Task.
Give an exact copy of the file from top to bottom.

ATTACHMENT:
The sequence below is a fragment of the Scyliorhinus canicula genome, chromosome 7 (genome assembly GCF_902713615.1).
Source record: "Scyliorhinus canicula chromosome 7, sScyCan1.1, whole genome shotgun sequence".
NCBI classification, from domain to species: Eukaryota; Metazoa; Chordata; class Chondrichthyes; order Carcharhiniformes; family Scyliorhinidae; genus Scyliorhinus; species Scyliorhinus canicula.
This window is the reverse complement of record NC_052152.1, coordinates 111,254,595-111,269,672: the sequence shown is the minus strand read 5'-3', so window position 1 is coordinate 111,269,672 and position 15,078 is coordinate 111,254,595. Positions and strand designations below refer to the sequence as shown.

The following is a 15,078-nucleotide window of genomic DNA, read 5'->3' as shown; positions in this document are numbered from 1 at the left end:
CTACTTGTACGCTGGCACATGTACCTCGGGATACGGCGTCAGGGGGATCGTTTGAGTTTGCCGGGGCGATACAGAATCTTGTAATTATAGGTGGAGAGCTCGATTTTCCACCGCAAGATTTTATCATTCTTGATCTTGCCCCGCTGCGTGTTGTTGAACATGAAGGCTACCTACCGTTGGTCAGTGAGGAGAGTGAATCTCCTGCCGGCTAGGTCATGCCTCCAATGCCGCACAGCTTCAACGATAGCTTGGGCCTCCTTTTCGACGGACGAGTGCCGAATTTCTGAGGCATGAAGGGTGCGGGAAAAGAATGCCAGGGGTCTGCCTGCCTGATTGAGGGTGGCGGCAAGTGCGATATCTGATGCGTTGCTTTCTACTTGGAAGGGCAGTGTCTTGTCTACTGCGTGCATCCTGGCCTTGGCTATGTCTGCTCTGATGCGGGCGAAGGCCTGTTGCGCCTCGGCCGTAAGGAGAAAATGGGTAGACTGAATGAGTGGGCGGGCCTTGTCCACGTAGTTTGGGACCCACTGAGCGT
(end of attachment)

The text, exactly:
The sequence below is a fragment of the Scyliorhinus canicula genome, chromosome 7 (genome assembly GCF_902713615.1).
Source record: "Scyliorhinus canicula chromosome 7, sScyCan1.1, whole genome shotgun sequence".
NCBI classification, from domain to species: Eukaryota; Metazoa; Chordata; class Chondrichthyes; order Carcharhiniformes; family Scyliorhinidae; genus Scyliorhinus; species Scyliorhinus canicula.
This window is the reverse complement of record NC_052152.1, coordinates 111,254,595-111,269,672: the sequence shown is the minus strand read 5'-3', so window position 1 is coordinate 111,269,672 and position 15,078 is coordinate 111,254,595. Positions and strand designations below refer to the sequence as shown.

The following is a 15,078-nucleotide window of genomic DNA, read 5'->3' as shown; positions in this document are numbered from 1 at the left end:
CTACTTGTACGCTGGCACATGTACCTCGGGATACGGCGTCAGGGGGATCGTTTGAGTTTGCCGGGGCGATACAGAATCTTGTAATTATAGGTGGAGAGCTCGATTTTCCACCGCAAGATTTTATCATTCTTGATCTTGCCCCGCTGCGTGTTGTTGAACATGAAGGCTACCTACCGTTGGTCAGTGAGGAGAGTGAATCTCCTGCCGGCTAGGTCATGCCTCCAATGCCGCACAGCTTCAACGATAGCTTGGGCCTCCTTTTCGACGGACGAGTGCCGAATTTCTGAGGCATGAAGGGTGCGGGAAAAGAATGCCAGGGGTCTGCCTGCCTGATTGAGGGTGGCGGCAAGTGCGATATCTGATGCGTTGCTTTCTACTTGGAAGGGCAGTGTCTTGTCTACTGCGTGCATCCTGGCCTTGGCTATGTCTGCTCTGATGCGGGCGAAGGCCTGTTGCGCCTCGGCCGTAAGGAGAAAATGGGTAGACTGAATGAGTGGGCGGGCCTTGTCCACGTAGTTTGGGACCCACTGAGCGT